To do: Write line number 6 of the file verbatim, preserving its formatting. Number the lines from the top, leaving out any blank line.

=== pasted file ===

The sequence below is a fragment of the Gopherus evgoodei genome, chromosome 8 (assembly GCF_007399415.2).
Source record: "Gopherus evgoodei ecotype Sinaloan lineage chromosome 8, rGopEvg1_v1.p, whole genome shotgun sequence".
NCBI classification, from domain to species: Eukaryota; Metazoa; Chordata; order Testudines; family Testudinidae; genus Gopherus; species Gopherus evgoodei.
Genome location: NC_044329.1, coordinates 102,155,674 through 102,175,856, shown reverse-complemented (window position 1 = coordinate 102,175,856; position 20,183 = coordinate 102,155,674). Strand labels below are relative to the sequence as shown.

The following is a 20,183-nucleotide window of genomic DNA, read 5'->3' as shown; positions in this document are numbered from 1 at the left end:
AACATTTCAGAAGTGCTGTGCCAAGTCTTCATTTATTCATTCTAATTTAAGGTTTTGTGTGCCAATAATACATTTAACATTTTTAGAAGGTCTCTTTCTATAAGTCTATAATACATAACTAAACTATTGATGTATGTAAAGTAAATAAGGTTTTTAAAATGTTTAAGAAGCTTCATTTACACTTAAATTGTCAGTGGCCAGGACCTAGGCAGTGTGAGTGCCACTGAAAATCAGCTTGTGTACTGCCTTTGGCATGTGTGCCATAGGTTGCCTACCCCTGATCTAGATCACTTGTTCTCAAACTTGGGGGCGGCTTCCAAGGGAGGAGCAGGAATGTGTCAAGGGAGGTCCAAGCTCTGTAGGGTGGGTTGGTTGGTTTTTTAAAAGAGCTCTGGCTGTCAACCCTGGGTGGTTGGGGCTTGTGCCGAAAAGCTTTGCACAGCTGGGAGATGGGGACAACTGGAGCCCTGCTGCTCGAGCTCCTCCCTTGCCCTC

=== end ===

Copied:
AACATTTCAGAAGTGCTGTGCCAAGTCTTCATTTATTCATTCTAATTTAAGGTTTTGTGTGCCAATAATACATTTAACATTTTTAGAAGGTCTCTTTCTATAAGTCTATAATACATAACTAAACTATTGATGTATGTAAAGTAAATAAGGTTTTTAAAATGTTTAAGAAGCTTCATTTACACTTAAATTGTCAGTGGCCAGGACCTAGGCAGTGTGAGTGCCACTGAAAATCAGCTTGTGTACTGCCTTTGGCATGTGTGCCATAGGTTGCCTACCCCTGATCTAGATCACTTGTTCTCAAACTTGGGGGCGGCTTCCAAGGGAGGAGCAGGAATGTGTCAAGGGAGGTCCAAGCTCTGTAGGGTGGGTTGGTTGGTTTTTTAAAAGAGCTCTGGCTGTCAACCCTGGGTGGTTGGGGCTTGTGCCGAAAAGCTTTGCACAGCTGGGAGATGGGGACAACTGGAGCCCTGCTGCTCGAGCTCCTCCCTTGCCCTC